Thank You, NaNoWriMo. Love, a Loser.

25 Nov

There’s been more hoopla this year than others, it seems, about how National Novel Writing Month (http://www.nanowrimo.org) isn’t for *serious* writers doing *serious* writing.

This year, I think I have a better idea than ever what purpose NaNoWriMo serves in my growth as a writer, as a professional, and as a person.

First, some history: My first NaNo novel (Gathering Grace) was written in 2006 and published in 2008. My 2007 novel was flushable dreck. Two years ago, when I wrote my 2008 NaNo novel, I had a different last name, address, career, and family than I have today. To put it mildly, it’s been a busy couple of years. Work on that 2008 novel lapped my aborted 2009 attempt, and was finally completed in May of 2010. It’s still in draft, pending at least four chapters of POV rewrites, and I’ve started talking with agents.

This year, I thought I should probably spend November being serious and responsible, working on rewrites and edits of the last completed novel.

But I really wanted something new. Like a toy or jewelry or pancakes or a new Windows Phone 7 – something shiny and distracting and lovely. Work – my new career – is full of new challenges and circumstances, but those kinds of new don’t stay shiny and sparkly all the time.

So I gave myself permission to write something new, as long as I was methodical and engaged in good writing practices, and wouldn’t write something that would require so much editing this time. I came up with characters, setting, central conflicts on three levels.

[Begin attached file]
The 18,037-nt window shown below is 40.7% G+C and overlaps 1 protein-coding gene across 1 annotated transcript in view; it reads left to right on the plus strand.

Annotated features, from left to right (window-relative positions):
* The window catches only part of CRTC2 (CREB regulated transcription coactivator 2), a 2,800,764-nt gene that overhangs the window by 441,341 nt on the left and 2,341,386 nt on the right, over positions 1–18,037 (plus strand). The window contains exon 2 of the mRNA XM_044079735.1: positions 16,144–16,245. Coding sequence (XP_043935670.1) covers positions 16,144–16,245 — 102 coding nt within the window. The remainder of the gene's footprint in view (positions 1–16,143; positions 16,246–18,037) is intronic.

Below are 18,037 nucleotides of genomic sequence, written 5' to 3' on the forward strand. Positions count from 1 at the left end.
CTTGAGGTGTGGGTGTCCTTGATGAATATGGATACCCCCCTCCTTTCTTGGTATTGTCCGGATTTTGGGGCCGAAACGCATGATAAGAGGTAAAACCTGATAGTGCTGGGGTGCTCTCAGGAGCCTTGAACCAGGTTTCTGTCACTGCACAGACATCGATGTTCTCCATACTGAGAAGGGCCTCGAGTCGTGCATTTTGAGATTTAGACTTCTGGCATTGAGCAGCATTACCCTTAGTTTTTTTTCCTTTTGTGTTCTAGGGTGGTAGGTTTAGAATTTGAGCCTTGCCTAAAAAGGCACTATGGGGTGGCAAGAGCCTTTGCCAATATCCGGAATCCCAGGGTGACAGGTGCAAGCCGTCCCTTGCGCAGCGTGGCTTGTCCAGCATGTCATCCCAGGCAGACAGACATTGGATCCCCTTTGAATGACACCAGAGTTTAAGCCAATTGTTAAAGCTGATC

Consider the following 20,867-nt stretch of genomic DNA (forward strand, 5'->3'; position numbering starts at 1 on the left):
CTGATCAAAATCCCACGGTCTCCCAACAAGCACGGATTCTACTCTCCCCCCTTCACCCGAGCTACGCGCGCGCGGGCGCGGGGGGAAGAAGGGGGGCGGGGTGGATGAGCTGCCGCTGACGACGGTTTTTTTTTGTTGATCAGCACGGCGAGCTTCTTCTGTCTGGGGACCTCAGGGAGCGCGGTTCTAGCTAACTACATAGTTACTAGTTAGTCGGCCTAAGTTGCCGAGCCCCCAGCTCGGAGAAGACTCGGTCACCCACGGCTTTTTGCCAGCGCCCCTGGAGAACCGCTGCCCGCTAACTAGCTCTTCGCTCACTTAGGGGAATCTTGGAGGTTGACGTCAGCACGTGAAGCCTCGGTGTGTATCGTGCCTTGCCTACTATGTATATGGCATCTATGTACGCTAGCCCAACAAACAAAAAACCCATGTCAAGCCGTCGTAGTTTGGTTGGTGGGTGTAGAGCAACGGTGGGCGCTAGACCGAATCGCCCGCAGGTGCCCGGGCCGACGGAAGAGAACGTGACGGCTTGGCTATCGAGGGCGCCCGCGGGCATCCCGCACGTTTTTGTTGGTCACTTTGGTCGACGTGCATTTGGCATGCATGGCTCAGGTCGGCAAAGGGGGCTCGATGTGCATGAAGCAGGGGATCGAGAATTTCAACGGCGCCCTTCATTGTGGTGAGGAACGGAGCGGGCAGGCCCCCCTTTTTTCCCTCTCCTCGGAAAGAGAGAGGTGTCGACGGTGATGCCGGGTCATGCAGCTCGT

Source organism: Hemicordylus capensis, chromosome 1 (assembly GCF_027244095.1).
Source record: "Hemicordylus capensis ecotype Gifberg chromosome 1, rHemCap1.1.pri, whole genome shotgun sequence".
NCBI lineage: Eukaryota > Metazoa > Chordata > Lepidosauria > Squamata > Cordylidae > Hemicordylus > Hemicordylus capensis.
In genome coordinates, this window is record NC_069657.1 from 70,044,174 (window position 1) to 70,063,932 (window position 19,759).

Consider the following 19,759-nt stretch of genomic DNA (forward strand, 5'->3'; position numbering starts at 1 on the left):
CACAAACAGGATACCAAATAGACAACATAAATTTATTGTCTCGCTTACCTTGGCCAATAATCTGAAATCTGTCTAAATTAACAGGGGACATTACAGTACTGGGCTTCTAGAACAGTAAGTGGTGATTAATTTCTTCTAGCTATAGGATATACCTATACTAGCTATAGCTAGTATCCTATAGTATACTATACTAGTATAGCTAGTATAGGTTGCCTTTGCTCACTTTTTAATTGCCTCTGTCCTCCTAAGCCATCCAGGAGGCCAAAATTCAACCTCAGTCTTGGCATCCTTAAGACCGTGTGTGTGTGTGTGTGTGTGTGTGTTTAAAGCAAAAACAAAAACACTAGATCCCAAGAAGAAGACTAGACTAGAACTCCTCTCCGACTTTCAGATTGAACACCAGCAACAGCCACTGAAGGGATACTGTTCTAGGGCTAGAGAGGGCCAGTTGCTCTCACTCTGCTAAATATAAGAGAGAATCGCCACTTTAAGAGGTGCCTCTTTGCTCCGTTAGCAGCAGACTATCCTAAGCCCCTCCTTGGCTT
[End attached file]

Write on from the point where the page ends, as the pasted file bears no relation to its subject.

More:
This poor story was plotted to within an inch of its life. And my poor main character just wasn’t up to it. Not quite six thousand words in, and she was ready to give up. With the challenges I knew were coming up, the story was going to end very, very badly. I didn’t have the heart to read – much less to cause – that kind of distress. I let her keep her baby, keep her job, and go home.

I was still intrigued with one of my supporting characters, though. I started to write about her, and it turns out she’s got a fantastic story to tell – and a uniquely effective way to tell it. I’m thrilled I met her, and that NaNoWriMo gave me the opportunity to tell this story. But there is one problem: what with stalling out on the novel I intended, I’m unlikely to write enough words this month to meet the 50,000 goal.

What’s important? To be discouraged about not meeting 50,000, or to write the story whether or not it’s for this contest?

Heh. I know the answer to that one.

Advertisements

Leave a Reply

Fill in your details below or click an icon to log in:

WordPress.com Logo

You are commenting using your WordPress.com account. Log Out / Change )

Twitter picture

You are commenting using your Twitter account. Log Out / Change )

Facebook photo

You are commenting using your Facebook account. Log Out / Change )

Google+ photo

You are commenting using your Google+ account. Log Out / Change )

Connecting to %s

%d bloggers like this: